January 02, 2008

Non-destructive imaging: Easy as PIE

"Over the last couple of decades," writes photographer and author Peter Krogh, "the term non-destructive has been applied to many different
kinds of imaging technologies. While the term is useful as a broad classification, it covers so much ground that it can often add more confusion than clarity…"

With an eye towards helping identify which type of non-destructive imaging offers the best tools for given tasks, Peter has written an interesting and thorough overview (PDF) of what, exactly, entails "non-destructive imaging."  In it he proposes some terminology–e.g. Parametric Image Editing, or "PIE"–to help distinguish one kind of approach from another.  Thanks to Peter for all the hard work in parsing the issues & proposing clearer ways to talk about them.

The paper joins others in Adobe’s collection of Adobe digital photography white papers and primers.  The paper have been very well received, and you might find them worth browsing.

Posted by John Nack at 5:24 PM on January 02, 2008

Comments

  • rich — 6:42 PM on January 02, 2008

    You can do non-destructive editing with lots of great filters right in After Effects!

  • gd — 2:21 PM on January 03, 2008

    Great white paper, but it highlights an “issue” I have with Lightroom: its mechanism for resolving metadata conflicts between the catalog and the file is, at best, a blunt instrument.

  • Rich MacDonald — 6:20 PM on January 06, 2008

    This looks like a fantastic paper.
    For a few years I’ve been quite interested in how rendering metadata could extend the creative usefulness of Photoshop. Smart ojbects seemed very promising, but I run into a few problems with it in practice:

    Due to Adobe’s decision to embed smart object source data inside the parent file, things can start to get sluggish with multiple smart objects in the same file.
    Transformation options are more limited (i.e. no perspective)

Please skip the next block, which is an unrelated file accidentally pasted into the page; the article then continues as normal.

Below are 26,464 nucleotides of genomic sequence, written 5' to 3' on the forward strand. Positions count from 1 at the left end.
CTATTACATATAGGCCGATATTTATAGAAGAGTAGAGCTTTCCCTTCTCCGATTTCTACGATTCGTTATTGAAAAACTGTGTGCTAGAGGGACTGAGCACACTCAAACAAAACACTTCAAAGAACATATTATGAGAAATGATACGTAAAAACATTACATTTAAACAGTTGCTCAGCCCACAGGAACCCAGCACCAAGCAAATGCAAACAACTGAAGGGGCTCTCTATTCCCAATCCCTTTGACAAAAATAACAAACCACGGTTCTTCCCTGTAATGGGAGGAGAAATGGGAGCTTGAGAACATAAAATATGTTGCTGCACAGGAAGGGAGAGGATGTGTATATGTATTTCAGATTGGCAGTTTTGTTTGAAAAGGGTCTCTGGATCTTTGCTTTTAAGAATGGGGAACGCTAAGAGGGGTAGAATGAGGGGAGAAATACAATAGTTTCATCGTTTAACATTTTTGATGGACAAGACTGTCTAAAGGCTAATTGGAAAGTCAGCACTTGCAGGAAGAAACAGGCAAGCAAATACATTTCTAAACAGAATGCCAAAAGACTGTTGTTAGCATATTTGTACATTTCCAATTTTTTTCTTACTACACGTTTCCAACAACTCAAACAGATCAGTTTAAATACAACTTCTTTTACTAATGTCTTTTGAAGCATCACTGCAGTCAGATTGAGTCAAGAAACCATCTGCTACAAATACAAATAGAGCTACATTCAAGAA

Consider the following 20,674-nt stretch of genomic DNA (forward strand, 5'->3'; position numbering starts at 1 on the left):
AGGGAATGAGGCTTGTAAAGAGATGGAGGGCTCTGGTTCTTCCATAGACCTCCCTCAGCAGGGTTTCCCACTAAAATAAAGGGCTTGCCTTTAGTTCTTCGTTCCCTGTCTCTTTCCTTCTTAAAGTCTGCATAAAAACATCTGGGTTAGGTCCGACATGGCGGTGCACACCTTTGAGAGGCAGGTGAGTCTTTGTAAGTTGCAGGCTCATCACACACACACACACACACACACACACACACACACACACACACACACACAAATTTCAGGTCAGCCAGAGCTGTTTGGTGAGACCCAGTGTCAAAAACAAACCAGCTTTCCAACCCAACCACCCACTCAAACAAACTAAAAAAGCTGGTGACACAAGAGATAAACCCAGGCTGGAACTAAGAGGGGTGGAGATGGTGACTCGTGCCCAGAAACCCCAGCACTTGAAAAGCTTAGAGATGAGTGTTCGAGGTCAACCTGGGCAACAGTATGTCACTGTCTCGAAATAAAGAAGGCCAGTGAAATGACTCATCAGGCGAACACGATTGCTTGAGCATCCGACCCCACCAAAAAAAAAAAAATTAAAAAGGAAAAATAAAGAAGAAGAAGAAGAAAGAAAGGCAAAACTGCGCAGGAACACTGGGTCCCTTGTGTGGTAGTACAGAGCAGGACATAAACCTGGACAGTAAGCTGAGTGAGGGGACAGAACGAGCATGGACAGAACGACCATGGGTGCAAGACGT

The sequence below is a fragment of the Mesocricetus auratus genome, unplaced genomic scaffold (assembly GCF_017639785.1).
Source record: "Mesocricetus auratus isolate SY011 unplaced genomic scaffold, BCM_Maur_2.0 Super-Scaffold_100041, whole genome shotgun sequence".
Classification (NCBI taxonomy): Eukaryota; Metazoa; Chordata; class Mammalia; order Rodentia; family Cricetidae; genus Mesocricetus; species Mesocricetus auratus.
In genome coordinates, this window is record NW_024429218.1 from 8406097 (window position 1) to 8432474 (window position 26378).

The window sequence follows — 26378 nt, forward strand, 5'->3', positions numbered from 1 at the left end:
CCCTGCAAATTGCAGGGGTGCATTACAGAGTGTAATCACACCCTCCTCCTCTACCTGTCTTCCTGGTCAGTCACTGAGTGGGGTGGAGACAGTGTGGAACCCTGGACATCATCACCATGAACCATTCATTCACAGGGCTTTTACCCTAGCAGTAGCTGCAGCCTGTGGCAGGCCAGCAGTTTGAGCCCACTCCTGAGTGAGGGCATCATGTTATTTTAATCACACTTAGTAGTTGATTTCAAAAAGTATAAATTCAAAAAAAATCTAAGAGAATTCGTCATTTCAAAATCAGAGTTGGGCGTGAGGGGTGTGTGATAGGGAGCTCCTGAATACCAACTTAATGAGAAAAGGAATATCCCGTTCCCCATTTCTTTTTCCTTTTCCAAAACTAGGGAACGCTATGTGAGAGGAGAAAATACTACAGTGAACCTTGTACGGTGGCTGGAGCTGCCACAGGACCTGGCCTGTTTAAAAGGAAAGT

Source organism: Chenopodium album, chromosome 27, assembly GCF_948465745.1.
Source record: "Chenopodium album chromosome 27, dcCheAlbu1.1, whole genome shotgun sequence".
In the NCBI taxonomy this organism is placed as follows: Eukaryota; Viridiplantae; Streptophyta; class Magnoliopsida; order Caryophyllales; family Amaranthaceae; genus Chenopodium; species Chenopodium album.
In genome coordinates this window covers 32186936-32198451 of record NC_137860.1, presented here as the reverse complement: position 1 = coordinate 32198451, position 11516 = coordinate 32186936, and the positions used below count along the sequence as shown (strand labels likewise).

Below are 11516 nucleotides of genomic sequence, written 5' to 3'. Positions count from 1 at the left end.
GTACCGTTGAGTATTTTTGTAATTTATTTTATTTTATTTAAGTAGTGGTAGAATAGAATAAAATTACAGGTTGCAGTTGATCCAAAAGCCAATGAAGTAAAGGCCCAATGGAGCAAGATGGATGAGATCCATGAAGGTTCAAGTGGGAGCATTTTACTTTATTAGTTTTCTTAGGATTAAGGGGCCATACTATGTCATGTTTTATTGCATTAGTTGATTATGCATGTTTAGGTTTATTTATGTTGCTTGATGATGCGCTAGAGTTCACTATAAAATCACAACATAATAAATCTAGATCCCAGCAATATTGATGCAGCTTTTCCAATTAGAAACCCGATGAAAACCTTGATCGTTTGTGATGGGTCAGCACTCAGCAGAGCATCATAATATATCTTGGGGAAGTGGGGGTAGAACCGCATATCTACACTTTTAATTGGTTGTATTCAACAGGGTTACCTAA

Re-rendering of all smart filters happens on some operations (e.g. Canvas resize) even if the layer visibility is off. Normally fast operations become extremely slow because of this.

    What I’d love to have is an alternative to smart objects where layers are just normal layers but have rendering metadata attached to them, so if you want to re-render from scratch for some reason (e.g. tweaking free transform of layer too much over time, wanting to change shadow/highlight setting done earlier) you can. More or less, this would be a special action or script that is associated with a specific layer, just as layer masks and vector masks are attached channels and paths, respectively. Or alternatively it could be thought of as a history list for operations done on a particular layer.
    I’ve been working on adding this functionality, with some success, using vector masks, layer names, and text layers to store various types of rendering metadata. With it I can re-render layers from scratch, loading external or internally stored originals and reapplying filter and free transform instructions to them. In my case, having a lazy re-rendering option in addition to smart-objects is extremely helpful. I’d love to see such functionality built into Photoshop at some point.

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